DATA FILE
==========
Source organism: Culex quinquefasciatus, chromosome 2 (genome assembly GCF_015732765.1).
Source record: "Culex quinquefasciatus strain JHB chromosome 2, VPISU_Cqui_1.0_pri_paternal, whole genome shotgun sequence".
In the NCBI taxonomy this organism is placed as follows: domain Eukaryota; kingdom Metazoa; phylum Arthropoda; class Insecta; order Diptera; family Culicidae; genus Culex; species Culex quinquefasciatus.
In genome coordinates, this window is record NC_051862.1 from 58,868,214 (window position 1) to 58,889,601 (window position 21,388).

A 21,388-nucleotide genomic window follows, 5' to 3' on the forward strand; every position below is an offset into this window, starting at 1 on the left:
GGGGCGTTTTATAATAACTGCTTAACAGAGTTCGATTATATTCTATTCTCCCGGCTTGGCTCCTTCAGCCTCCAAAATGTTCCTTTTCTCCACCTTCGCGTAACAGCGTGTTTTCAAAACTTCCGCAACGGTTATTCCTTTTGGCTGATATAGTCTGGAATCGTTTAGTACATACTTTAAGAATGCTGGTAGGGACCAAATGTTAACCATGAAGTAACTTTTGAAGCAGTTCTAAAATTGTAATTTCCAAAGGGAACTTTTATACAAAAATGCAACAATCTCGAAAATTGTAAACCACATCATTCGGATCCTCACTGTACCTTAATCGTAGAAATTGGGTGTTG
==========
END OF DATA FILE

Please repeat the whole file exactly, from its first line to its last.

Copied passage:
Source organism: Culex quinquefasciatus, chromosome 2 (genome assembly GCF_015732765.1).
Source record: "Culex quinquefasciatus strain JHB chromosome 2, VPISU_Cqui_1.0_pri_paternal, whole genome shotgun sequence".
In the NCBI taxonomy this organism is placed as follows: domain Eukaryota; kingdom Metazoa; phylum Arthropoda; class Insecta; order Diptera; family Culicidae; genus Culex; species Culex quinquefasciatus.
In genome coordinates, this window is record NC_051862.1 from 58,868,214 (window position 1) to 58,889,601 (window position 21,388).

A 21,388-nucleotide genomic window follows, 5' to 3' on the forward strand; every position below is an offset into this window, starting at 1 on the left:
GGGGCGTTTTATAATAACTGCTTAACAGAGTTCGATTATATTCTATTCTCCCGGCTTGGCTCCTTCAGCCTCCAAAATGTTCCTTTTCTCCACCTTCGCGTAACAGCGTGTTTTCAAAACTTCCGCAACGGTTATTCCTTTTGGCTGATATAGTCTGGAATCGTTTAGTACATACTTTAAGAATGCTGGTAGGGACCAAATGTTAACCATGAAGTAACTTTTGAAGCAGTTCTAAAATTGTAATTTCCAAAGGGAACTTTTATACAAAAATGCAACAATCTCGAAAATTGTAAACCACATCATTCGGATCCTCACTGTACCTTAATCGTAGAAATTGGGTGTTG